Why should I make a mockup or toile when I have a pattern? Isn’t it overkill? This concern comes up often so I think it’s important to clarify the importance of making a mockup. What is toile or mockup? It is a test run of your garment. When I went to sewing classes, we didn’t make mockups (or muslin toiles in fancy talk). There was a big emphasis on flat pattern alterations based on personal measurements. We also practiced sewing details like stitches, sewing yoke, collars, sleeves, pockets and such. Every course would begin with students measuring each other and working on their patterns on day one. From day two, you jump straight to cutting and sewing. I started making mockups myself after a few failures when the garments I made straight from the pattern, even with alterations, looked horrible on me. I remember feeling discouraged.
This is my advice based on years of experience: please make a trial run with every new pattern, especially at the beginning. You will not only get the perfectly fitted garment as a result, you will get a boost of confidence that’s worth its weight in gold. The main reason for avoiding making the mockup is usually time constraint. It is understandable that you want to jump straight to fun, start sewing and get the garment ready to wear. An extra step could be too much to ask. In these times, when everyone’s attention span and patience seem to be so short, the consensus is not to make anyone do the activity that seems boring so as not to lose interest. But what if you change the way you think about the mundane things that we all have to perform? We do it with our kids all the time. We may as well practice what we preach.
Don’t think about making a mockup as a waste of time and fabric. It is never that. Make it interesting. Play a fashion designer for a day. Think about it as fun, a chance to see the prototype in action, your first glimpse at what the design is going to look like. You can make important adjustments; try out details that you pattern doesn’t have, like pockets or trim, do some pinning and playing around with different ideas. It is a brainstorming session and we can all use some of that. You will notice that after you make a mockup/toile, your actual garment construction will go like a breeze because you know exactly what to expect.
You need a mockup for every new pattern. As you work on it, make notes, take photos and add that to the pattern folder. For example, I have a library of patterns that are tested with mockups and I know exactly what my alterations are. I can pull any of them at any time and make another dress or a jacket and I know that it will be a perfect fit, as long as my body measurements are the same. If your body measurements have changed, however, you will need to make another pattern and another mockup. Yet another reason to work out every day and have a well-balanced diet. By the way, if you get vintage patterns, making a toile is a must. Vintage patterns have interesting details of construction and fit that you may not be familiar with. I get pleasantly surprised every time I get a new vintage pattern. The older the pattern, the better the surprise.
Any fabric available, really, but white or off-white cotton with plain weave is preferred. Muslin or calico is the fabric of choice because it has a plain weave which you can see on close up. This fabric has well defined weft and warp threads and it holds the shape well. It is crisp enough so you can easily pull your toile apart and transfer any alterations to paper pattern. But in a pinch, I used bed sheets, my husband’s old shirts, even old curtains. It goes without saying that I don’t use expensive fabric for mockups. Before the pandemic hit us, I used to make a trip to the fabric stores or thrift shops to stock up on muslin fabric on sale. Once I am happy with the fit and all pattern alterations are made, I pull the mockup apart and reuse the pieces for other projects or other mockups so I have minimal waste. Please recycle your fabric as much as you can and always be mindful about the impact on the environment.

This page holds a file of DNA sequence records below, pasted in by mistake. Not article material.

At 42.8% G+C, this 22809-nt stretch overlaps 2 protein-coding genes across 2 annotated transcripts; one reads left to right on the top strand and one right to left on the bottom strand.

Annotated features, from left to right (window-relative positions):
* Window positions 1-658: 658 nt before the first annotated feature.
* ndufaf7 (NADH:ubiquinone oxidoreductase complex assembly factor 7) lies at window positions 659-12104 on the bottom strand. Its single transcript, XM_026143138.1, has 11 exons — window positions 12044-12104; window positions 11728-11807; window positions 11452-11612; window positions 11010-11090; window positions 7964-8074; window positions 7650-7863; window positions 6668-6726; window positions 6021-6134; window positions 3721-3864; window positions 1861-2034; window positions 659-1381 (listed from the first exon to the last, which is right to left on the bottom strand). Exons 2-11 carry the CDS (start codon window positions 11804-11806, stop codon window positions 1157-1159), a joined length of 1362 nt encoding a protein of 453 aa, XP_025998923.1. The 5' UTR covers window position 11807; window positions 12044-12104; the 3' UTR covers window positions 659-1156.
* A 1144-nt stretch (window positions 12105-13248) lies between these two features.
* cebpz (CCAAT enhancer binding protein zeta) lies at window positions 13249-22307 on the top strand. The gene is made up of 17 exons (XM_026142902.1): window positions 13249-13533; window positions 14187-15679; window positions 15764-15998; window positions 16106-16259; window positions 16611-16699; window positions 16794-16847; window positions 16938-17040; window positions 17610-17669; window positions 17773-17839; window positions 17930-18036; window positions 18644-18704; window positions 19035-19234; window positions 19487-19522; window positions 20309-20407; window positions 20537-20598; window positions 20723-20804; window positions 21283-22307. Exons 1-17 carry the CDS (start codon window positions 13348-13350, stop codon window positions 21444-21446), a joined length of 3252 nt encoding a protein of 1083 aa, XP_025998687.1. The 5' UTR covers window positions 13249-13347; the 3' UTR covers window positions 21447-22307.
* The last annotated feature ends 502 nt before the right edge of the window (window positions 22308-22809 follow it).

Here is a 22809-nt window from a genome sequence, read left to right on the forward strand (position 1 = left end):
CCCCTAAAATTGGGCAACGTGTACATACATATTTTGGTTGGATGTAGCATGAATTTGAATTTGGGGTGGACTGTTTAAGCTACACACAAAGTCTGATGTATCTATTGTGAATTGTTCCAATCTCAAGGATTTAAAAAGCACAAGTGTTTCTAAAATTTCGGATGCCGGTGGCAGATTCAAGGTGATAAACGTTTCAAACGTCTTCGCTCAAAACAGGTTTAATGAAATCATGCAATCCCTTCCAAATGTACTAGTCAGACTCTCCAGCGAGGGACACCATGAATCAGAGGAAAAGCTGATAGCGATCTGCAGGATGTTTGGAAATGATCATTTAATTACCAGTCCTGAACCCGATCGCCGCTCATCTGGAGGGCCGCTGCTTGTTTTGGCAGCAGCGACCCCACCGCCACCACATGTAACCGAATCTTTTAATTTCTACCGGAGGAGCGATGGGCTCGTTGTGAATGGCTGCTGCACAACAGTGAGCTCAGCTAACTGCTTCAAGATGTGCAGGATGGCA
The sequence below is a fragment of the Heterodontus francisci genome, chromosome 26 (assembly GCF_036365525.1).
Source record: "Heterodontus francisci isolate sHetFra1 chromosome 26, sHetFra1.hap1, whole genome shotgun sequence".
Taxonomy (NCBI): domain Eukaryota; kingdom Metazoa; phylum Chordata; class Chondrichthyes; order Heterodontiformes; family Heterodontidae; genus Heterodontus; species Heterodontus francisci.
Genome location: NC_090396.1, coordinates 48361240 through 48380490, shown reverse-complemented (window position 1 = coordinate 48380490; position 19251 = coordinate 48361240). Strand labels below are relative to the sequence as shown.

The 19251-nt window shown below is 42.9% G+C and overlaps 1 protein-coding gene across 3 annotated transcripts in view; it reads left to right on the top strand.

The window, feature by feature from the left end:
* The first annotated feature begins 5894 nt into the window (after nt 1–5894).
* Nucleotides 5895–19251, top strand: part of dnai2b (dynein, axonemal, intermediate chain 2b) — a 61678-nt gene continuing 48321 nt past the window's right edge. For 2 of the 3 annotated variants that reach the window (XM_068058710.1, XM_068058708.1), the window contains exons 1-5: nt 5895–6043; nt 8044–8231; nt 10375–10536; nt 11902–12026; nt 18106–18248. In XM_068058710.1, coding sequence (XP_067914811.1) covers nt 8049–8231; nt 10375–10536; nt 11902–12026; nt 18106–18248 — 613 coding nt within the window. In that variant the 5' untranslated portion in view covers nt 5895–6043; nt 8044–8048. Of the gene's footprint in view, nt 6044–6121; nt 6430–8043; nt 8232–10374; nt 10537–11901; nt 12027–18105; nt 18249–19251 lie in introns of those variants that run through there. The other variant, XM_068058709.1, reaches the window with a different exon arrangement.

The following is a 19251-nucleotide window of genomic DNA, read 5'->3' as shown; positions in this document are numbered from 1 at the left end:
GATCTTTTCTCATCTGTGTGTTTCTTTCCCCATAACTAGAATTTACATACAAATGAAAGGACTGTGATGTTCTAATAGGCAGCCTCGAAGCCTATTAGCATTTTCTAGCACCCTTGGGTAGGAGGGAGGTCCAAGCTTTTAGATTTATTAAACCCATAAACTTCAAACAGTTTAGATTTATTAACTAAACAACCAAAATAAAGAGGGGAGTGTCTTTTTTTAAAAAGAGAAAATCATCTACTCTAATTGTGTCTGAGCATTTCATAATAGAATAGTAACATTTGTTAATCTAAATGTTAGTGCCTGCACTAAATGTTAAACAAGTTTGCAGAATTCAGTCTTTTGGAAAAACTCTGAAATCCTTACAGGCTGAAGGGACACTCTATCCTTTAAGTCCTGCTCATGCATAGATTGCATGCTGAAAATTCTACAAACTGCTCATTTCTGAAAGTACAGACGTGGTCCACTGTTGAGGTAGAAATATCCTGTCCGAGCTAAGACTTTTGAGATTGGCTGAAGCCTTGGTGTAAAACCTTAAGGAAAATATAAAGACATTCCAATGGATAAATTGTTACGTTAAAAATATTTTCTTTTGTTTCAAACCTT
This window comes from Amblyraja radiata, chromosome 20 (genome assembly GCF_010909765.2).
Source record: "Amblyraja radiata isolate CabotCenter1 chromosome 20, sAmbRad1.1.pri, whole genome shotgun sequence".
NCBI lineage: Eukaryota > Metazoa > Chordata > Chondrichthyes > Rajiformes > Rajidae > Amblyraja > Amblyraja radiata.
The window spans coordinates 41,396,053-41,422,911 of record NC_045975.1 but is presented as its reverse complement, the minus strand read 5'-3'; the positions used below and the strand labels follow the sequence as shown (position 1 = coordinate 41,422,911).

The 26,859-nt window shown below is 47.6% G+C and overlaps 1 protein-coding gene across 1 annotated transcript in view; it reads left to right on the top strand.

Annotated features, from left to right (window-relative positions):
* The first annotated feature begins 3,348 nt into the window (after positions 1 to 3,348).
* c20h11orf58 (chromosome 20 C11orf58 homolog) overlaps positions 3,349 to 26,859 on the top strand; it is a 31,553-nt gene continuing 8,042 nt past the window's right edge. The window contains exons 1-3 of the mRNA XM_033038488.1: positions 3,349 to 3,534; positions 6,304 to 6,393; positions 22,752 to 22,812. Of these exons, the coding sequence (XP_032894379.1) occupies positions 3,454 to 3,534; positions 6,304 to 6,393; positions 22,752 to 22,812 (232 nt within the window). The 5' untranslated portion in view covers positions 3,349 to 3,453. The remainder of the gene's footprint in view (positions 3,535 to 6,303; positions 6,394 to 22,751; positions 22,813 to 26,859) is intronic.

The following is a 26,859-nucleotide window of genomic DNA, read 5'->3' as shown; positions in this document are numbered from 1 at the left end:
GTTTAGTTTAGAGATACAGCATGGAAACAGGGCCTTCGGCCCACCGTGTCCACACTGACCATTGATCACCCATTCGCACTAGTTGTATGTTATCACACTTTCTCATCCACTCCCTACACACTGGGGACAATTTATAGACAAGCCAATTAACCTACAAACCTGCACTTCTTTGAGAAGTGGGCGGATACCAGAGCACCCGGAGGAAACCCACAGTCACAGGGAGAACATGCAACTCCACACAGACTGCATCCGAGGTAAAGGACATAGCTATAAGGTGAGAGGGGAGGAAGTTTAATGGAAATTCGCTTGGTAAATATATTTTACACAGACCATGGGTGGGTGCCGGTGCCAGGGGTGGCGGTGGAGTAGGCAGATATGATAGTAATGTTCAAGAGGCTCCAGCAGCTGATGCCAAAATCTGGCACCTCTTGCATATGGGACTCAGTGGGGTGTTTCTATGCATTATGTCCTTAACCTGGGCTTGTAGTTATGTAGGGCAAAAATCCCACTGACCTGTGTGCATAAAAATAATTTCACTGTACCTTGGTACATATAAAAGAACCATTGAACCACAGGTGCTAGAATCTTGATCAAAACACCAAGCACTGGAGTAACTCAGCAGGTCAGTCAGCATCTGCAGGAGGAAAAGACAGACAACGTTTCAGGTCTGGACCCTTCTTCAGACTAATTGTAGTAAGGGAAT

Your mockup should be a shell of your garment that you can actually try on complete with zipper, collar, pockets, sleeves and any relevant pieces of detail, such as marked or drawn placements of your buttons and buttonholes, and even a rough drawing of applique, embroidery or bead work. If you need to practice any sewing technique, this is your chance. You should also baste hems in place so you could see the length of the sleeves or garment. I sew the mockup by hand as much as possible but larger pieces are best basted on machine with long stitch length so you could pull the pieces apart easily. I always use leftover thread for mockups and try to reuse the thread as much as possible. Again, the focus is on being very apprehensive about waste.
You can use markers, chalk or coloured pencils to mark any alterations right on the shell. You can draw the decorative stitching on the toile to see what the effect is going to look like. Test out different belt buckles closures and finalise button sizes. Don’t bother with interfacing, underlining or lining at this point. The main focus is on fit. Be critical of the comfort as well. Walk, sit, even go to your car and get in and out.
This is my final work flow after the test run is successful. Once my mockup is finalized and I mark the necessary alterations, I pull the muslin pieces apart and carefully transfer the corrections to your paper pattern. I usually make a separate copy of the pattern for each design using Pellon Easy Pattern or a similar durable material. I make notes about the buttons, thread and trim that I used and add them to the pattern. At the end of the project, everything goes inside a separate Ziploc storage bag with a photo of the finished garment on top.